An interesting 1903 letter written by the playwright Edward Rose in which he discusses W. S. Gilbert's plays. Rose writes, "A word in your ear, in case you wish to use the bit of my recollection which deals with Gilbert's plays. I've looked up the lines I meant to quote--& I find them unquotable! But I think the passage makes sense without them." Rose's plays were performed by Lillie Langtry, among others, and he was for a while drama critic of the Sunday Times. He knew W. S. Gilbert, Arthur Sullivan, Oscar Wilde, Lillie Langtry, and many more men and women of the stage of the era. Dimensions seven by four inches. Light edgewear and small puncture otherwise good. See biographies below.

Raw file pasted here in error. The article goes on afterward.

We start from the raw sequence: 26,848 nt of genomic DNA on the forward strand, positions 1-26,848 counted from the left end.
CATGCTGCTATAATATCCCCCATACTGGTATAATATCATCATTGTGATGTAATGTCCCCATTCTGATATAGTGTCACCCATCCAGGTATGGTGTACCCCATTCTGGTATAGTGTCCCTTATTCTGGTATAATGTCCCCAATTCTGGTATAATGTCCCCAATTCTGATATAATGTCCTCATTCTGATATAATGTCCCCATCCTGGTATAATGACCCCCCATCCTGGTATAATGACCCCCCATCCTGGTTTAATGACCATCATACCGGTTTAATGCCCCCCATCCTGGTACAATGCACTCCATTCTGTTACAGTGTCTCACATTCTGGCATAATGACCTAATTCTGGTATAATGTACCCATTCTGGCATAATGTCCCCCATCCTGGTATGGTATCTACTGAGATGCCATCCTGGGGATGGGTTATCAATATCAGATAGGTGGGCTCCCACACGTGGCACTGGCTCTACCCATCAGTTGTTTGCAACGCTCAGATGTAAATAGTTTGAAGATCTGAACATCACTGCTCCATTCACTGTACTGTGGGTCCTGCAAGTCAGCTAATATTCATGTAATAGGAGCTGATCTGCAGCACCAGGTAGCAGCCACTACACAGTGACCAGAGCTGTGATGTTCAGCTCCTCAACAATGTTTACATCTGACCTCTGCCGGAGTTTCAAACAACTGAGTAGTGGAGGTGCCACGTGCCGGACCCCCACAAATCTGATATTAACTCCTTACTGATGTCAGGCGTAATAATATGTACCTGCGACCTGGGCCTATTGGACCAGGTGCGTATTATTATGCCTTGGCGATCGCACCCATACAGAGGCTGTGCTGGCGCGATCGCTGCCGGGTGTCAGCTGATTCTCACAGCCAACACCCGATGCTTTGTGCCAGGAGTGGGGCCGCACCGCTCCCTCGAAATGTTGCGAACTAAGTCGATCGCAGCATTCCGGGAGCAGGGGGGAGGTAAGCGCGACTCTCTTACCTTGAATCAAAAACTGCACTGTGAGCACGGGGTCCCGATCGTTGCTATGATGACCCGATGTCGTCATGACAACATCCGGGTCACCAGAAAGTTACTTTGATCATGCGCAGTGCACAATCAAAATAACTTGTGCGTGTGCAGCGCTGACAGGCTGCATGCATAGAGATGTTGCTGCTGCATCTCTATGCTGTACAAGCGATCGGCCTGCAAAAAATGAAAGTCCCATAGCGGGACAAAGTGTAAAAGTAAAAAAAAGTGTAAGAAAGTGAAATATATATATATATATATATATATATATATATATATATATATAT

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From Wikipedia:

Edward Rose (7 August 1849 - 31 December 1904) was an English dramatist and playwright, best known for his adaptations of novels for the stage, mainly The Prisoner of Zenda. He was also the theatre critic for The Sunday Times.


Edward Rose was born in Swaffham, Norfolk, on 7 August 1849, son of Dr Caleb Rose, F.R.C.S., M.R.C.P.
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